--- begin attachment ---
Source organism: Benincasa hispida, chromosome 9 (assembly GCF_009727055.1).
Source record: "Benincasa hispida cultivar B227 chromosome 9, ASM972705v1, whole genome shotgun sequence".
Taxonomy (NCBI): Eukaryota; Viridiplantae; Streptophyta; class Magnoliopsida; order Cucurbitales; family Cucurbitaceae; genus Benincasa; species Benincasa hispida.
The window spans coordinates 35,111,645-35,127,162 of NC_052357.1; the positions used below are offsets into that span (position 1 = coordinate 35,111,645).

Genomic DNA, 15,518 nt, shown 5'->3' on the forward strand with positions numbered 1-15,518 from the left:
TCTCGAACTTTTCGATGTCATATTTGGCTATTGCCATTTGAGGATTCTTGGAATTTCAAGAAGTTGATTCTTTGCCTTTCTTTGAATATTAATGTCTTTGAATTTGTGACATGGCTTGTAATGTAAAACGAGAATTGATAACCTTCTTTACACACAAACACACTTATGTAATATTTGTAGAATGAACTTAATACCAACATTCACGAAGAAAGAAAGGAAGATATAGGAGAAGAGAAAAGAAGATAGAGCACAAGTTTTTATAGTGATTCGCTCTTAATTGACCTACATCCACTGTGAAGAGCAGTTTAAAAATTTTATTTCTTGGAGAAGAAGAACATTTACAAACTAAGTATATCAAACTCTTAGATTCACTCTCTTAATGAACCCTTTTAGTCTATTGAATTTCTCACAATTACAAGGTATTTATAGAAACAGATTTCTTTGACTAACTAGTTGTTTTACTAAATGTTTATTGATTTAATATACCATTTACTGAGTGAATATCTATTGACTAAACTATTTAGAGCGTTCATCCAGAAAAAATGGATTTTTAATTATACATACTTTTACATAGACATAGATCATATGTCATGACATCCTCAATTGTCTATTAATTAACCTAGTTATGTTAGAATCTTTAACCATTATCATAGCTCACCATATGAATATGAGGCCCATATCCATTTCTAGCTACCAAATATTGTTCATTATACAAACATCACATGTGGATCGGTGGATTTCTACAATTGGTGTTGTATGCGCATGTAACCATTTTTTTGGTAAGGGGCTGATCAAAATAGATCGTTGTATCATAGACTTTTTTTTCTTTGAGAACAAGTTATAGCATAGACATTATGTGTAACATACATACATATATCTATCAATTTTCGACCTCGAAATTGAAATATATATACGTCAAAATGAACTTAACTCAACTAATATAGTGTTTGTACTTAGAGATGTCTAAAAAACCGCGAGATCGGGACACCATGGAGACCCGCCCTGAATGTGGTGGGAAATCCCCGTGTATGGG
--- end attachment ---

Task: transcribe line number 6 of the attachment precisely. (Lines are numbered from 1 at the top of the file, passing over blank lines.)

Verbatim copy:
TCTCGAACTTTTCGATGTCATATTTGGCTATTGCCATTTGAGGATTCTTGGAATTTCAAGAAGTTGATTCTTTGCCTTTCTTTGAATATTAATGTCTTTGAATTTGTGACATGGCTTGTAATGTAAAACGAGAATTGATAACCTTCTTTACACACAAACACACTTATGTAATATTTGTAGAATGAACTTAATACCAACATTCACGAAGAAAGAAAGGAAGATATAGGAGAAGAGAAAAGAAGATAGAGCACAAGTTTTTATAGTGATTCGCTCTTAATTGACCTACATCCACTGTGAAGAGCAGTTTAAAAATTTTATTTCTTGGAGAAGAAGAACATTTACAAACTAAGTATATCAAACTCTTAGATTCACTCTCTTAATGAACCCTTTTAGTCTATTGAATTTCTCACAATTACAAGGTATTTATAGAAACAGATTTCTTTGACTAACTAGTTGTTTTACTAAATGTTTATTGATTTAATATACCATTTACTGAGTGAATATCTATTGACTAAACTATTTAGAGCGTTCATCCAGAAAAAATGGATTTTTAATTATACATACTTTTACATAGACATAGATCATATGTCATGACATCCTCAATTGTCTATTAATTAACCTAGTTATGTTAGAATCTTTAACCATTATCATAGCTCACCATATGAATATGAGGCCCATATCCATTTCTAGCTACCAAATATTGTTCATTATACAAACATCACATGTGGATCGGTGGATTTCTACAATTGGTGTTGTATGCGCATGTAACCATTTTTTTGGTAAGGGGCTGATCAAAATAGATCGTTGTATCATAGACTTTTTTTTCTTTGAGAACAAGTTATAGCATAGACATTATGTGTAACATACATACATATATCTATCAATTTTCGACCTCGAAATTGAAATATATATACGTCAAAATGAACTTAACTCAACTAATATAGTGTTTGTACTTAGAGATGTCTAAAAAACCGCGAGATCGGGACACCATGGAGACCCGCCCTGAATGTGGTGGGAAATCCCCGTGTATGGG